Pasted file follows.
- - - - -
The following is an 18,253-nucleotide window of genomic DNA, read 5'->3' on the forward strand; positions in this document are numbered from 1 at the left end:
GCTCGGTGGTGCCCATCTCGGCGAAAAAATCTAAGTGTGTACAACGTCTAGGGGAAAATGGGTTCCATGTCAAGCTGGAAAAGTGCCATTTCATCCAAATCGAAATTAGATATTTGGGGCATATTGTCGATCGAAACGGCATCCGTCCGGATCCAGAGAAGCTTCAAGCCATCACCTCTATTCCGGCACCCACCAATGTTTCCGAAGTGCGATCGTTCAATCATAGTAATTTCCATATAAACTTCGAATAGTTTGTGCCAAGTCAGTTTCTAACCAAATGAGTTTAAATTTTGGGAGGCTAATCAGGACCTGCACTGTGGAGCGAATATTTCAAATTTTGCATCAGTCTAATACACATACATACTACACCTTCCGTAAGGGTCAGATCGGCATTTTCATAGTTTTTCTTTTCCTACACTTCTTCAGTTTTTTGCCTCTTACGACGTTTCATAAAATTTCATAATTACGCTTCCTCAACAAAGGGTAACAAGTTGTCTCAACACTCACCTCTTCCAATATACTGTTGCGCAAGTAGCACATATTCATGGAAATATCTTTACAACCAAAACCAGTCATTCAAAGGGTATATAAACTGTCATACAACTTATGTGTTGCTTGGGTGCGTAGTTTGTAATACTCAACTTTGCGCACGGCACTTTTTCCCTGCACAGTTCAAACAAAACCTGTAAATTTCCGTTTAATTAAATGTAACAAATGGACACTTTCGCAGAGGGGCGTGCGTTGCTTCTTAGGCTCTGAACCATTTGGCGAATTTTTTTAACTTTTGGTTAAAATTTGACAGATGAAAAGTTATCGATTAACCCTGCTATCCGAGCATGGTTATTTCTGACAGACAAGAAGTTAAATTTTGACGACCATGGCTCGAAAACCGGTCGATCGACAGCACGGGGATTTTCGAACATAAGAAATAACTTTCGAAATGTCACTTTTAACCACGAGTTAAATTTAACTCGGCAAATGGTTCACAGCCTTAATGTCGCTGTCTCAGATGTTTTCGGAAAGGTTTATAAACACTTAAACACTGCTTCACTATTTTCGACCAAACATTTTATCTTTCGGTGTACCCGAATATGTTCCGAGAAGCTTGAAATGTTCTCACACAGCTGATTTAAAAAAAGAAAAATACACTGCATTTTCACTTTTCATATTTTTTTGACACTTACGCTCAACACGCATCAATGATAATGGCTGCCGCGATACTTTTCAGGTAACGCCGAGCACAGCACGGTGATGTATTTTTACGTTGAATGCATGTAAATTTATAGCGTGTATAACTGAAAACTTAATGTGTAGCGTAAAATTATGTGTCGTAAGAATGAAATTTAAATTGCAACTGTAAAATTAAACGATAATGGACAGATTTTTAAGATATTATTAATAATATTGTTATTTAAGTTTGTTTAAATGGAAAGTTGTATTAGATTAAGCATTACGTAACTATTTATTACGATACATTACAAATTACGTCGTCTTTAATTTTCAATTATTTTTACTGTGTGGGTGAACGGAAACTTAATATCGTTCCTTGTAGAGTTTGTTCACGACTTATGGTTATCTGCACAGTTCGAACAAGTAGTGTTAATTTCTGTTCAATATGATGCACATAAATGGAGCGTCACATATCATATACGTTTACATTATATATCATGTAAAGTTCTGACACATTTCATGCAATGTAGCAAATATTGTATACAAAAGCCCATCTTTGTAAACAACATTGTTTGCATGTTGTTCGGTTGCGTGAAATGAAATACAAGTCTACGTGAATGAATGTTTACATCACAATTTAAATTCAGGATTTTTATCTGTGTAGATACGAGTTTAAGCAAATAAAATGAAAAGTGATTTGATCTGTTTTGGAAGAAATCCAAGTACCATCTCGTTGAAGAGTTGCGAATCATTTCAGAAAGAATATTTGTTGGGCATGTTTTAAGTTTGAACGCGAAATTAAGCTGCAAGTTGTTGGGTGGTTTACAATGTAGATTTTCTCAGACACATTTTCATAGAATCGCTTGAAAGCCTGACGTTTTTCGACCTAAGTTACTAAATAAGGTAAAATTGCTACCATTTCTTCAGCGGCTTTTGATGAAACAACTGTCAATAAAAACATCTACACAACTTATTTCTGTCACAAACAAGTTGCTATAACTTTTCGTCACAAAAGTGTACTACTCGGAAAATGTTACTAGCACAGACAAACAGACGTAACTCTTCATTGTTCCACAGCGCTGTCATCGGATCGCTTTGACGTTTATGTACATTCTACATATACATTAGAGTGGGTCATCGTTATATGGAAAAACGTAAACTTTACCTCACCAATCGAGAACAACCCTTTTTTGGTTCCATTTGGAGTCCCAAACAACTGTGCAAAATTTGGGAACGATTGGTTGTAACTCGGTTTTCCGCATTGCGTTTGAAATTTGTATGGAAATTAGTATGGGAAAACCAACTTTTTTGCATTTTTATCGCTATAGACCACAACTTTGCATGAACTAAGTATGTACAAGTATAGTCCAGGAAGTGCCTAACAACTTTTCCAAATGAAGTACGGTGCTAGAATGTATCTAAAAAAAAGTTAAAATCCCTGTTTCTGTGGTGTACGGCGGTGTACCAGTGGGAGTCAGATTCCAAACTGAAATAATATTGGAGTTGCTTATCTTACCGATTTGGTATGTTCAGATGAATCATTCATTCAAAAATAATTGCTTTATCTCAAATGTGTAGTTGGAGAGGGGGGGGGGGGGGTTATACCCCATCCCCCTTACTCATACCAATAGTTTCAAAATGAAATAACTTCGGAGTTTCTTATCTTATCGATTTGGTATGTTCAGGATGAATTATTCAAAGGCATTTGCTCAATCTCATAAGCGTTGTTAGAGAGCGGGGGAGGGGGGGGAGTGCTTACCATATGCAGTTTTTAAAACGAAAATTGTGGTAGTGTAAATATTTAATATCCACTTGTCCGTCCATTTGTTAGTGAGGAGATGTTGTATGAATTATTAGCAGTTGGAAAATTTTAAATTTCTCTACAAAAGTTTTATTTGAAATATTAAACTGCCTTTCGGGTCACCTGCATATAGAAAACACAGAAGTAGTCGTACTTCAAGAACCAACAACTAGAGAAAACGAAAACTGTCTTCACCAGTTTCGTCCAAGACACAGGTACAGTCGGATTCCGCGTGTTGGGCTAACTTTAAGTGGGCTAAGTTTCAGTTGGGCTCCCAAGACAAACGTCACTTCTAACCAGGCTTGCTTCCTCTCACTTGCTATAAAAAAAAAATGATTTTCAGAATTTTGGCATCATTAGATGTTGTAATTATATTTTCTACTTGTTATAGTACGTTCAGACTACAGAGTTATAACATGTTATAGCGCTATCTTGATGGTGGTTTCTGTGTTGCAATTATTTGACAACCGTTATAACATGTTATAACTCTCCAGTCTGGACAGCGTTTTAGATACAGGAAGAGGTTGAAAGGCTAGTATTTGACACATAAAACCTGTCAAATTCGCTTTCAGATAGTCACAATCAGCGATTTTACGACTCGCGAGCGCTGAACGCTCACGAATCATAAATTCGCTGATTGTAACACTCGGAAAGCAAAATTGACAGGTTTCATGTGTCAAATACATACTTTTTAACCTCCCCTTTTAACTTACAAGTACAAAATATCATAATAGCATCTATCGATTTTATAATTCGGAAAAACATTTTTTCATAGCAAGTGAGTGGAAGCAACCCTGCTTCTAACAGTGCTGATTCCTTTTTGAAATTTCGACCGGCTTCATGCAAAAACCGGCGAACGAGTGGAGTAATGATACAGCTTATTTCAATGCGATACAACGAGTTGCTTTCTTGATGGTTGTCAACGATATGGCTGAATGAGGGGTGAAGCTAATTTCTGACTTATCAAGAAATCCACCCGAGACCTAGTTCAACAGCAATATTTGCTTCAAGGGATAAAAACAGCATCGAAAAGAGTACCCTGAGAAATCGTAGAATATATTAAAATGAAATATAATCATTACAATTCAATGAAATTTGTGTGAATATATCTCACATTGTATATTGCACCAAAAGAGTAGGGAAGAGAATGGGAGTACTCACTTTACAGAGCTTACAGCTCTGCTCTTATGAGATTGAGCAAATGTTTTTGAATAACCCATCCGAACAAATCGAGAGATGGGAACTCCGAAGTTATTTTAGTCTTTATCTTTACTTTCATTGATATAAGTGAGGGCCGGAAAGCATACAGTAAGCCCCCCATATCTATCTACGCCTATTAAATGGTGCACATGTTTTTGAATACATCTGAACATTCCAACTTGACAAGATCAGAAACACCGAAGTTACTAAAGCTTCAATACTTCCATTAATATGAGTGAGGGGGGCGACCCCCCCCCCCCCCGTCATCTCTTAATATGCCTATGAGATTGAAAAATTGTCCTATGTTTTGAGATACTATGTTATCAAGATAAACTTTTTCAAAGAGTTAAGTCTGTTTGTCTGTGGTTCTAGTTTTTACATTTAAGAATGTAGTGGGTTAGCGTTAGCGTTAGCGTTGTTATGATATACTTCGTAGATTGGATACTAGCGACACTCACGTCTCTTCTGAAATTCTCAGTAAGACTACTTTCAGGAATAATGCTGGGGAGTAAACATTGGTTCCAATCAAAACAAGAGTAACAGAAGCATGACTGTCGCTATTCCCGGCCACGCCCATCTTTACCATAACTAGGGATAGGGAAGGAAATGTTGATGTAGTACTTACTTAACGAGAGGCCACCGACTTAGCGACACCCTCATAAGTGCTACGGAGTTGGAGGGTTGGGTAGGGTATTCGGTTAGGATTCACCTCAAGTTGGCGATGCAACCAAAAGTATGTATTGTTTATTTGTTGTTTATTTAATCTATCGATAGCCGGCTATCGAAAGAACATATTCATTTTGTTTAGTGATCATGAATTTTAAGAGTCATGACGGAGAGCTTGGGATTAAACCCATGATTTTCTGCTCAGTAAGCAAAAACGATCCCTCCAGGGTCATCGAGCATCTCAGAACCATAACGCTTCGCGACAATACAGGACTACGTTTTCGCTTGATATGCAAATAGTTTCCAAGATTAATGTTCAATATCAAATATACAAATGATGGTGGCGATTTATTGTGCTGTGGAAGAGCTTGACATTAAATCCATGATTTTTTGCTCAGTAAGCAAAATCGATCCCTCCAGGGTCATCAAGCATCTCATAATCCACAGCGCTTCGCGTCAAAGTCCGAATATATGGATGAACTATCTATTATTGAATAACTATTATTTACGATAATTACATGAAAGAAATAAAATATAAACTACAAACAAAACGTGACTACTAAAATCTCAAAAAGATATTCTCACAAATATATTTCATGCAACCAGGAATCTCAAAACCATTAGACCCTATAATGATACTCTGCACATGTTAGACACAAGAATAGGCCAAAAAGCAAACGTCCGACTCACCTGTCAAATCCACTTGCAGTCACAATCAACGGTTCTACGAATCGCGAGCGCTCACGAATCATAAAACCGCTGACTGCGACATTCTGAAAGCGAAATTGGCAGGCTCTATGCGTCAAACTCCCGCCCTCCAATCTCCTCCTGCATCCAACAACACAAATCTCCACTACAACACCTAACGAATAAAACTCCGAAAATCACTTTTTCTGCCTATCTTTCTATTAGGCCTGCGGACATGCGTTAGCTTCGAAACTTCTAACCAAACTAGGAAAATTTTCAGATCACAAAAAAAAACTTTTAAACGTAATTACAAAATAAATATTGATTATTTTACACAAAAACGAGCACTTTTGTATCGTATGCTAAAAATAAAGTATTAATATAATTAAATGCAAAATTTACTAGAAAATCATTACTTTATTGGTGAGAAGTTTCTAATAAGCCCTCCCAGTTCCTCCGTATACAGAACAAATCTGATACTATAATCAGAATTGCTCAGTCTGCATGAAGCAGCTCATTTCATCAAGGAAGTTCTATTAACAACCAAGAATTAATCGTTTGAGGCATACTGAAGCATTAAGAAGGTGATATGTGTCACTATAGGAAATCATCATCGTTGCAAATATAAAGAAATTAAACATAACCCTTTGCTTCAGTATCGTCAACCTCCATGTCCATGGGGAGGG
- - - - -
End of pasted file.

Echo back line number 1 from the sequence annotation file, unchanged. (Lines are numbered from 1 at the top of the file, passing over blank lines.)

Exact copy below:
The following is an 18,253-nucleotide window of genomic DNA, read 5'->3' on the forward strand; positions in this document are numbered from 1 at the left end: